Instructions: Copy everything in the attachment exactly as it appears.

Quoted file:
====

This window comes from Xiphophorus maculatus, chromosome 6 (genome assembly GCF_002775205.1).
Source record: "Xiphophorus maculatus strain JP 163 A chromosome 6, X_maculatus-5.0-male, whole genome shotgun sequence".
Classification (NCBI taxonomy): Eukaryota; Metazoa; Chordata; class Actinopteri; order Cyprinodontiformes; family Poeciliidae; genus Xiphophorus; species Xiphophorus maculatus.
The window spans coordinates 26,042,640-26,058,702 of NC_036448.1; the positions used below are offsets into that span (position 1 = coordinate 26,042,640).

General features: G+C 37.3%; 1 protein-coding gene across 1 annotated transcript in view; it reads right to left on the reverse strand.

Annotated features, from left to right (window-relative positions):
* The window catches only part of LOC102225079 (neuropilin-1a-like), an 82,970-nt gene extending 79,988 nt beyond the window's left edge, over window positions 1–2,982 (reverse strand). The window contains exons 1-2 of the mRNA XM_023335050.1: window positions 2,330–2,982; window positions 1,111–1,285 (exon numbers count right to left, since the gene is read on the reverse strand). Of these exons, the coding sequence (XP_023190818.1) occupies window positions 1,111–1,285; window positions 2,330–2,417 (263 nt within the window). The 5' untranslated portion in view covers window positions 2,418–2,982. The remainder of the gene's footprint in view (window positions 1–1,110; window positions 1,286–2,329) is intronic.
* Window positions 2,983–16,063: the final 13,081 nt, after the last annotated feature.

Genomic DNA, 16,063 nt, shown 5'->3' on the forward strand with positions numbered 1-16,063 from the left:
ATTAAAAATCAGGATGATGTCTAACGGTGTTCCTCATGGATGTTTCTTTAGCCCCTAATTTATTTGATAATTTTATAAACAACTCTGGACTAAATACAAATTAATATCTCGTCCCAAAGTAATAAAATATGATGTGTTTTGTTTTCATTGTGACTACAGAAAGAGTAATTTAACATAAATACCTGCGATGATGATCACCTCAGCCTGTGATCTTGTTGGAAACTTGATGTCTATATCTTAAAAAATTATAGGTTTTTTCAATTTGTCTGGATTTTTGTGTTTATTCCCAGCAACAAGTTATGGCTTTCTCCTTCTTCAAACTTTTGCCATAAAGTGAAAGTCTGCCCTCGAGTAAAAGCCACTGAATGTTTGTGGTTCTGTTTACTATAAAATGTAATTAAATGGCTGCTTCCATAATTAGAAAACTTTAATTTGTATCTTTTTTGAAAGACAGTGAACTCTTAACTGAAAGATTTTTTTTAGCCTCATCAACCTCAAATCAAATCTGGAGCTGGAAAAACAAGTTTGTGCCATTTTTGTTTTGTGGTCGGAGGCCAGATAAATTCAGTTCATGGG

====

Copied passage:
This window comes from Xiphophorus maculatus, chromosome 6 (genome assembly GCF_002775205.1).
Source record: "Xiphophorus maculatus strain JP 163 A chromosome 6, X_maculatus-5.0-male, whole genome shotgun sequence".
Classification (NCBI taxonomy): Eukaryota; Metazoa; Chordata; class Actinopteri; order Cyprinodontiformes; family Poeciliidae; genus Xiphophorus; species Xiphophorus maculatus.
The window spans coordinates 26,042,640-26,058,702 of NC_036448.1; the positions used below are offsets into that span (position 1 = coordinate 26,042,640).

General features: G+C 37.3%; 1 protein-coding gene across 1 annotated transcript in view; it reads right to left on the reverse strand.

Annotated features, from left to right (window-relative positions):
* The window catches only part of LOC102225079 (neuropilin-1a-like), an 82,970-nt gene extending 79,988 nt beyond the window's left edge, over window positions 1–2,982 (reverse strand). The window contains exons 1-2 of the mRNA XM_023335050.1: window positions 2,330–2,982; window positions 1,111–1,285 (exon numbers count right to left, since the gene is read on the reverse strand). Of these exons, the coding sequence (XP_023190818.1) occupies window positions 1,111–1,285; window positions 2,330–2,417 (263 nt within the window). The 5' untranslated portion in view covers window positions 2,418–2,982. The remainder of the gene's footprint in view (window positions 1–1,110; window positions 1,286–2,329) is intronic.
* Window positions 2,983–16,063: the final 13,081 nt, after the last annotated feature.

Genomic DNA, 16,063 nt, shown 5'->3' on the forward strand with positions numbered 1-16,063 from the left:
ATTAAAAATCAGGATGATGTCTAACGGTGTTCCTCATGGATGTTTCTTTAGCCCCTAATTTATTTGATAATTTTATAAACAACTCTGGACTAAATACAAATTAATATCTCGTCCCAAAGTAATAAAATATGATGTGTTTTGTTTTCATTGTGACTACAGAAAGAGTAATTTAACATAAATACCTGCGATGATGATCACCTCAGCCTGTGATCTTGTTGGAAACTTGATGTCTATATCTTAAAAAATTATAGGTTTTTTCAATTTGTCTGGATTTTTGTGTTTATTCCCAGCAACAAGTTATGGCTTTCTCCTTCTTCAAACTTTTGCCATAAAGTGAAAGTCTGCCCTCGAGTAAAAGCCACTGAATGTTTGTGGTTCTGTTTACTATAAAATGTAATTAAATGGCTGCTTCCATAATTAGAAAACTTTAATTTGTATCTTTTTTGAAAGACAGTGAACTCTTAACTGAAAGATTTTTTTTAGCCTCATCAACCTCAAATCAAATCTGGAGCTGGAAAAACAAGTTTGTGCCATTTTTGTTTTGTGGTCGGAGGCCAGATAAATTCAGTTCATGGG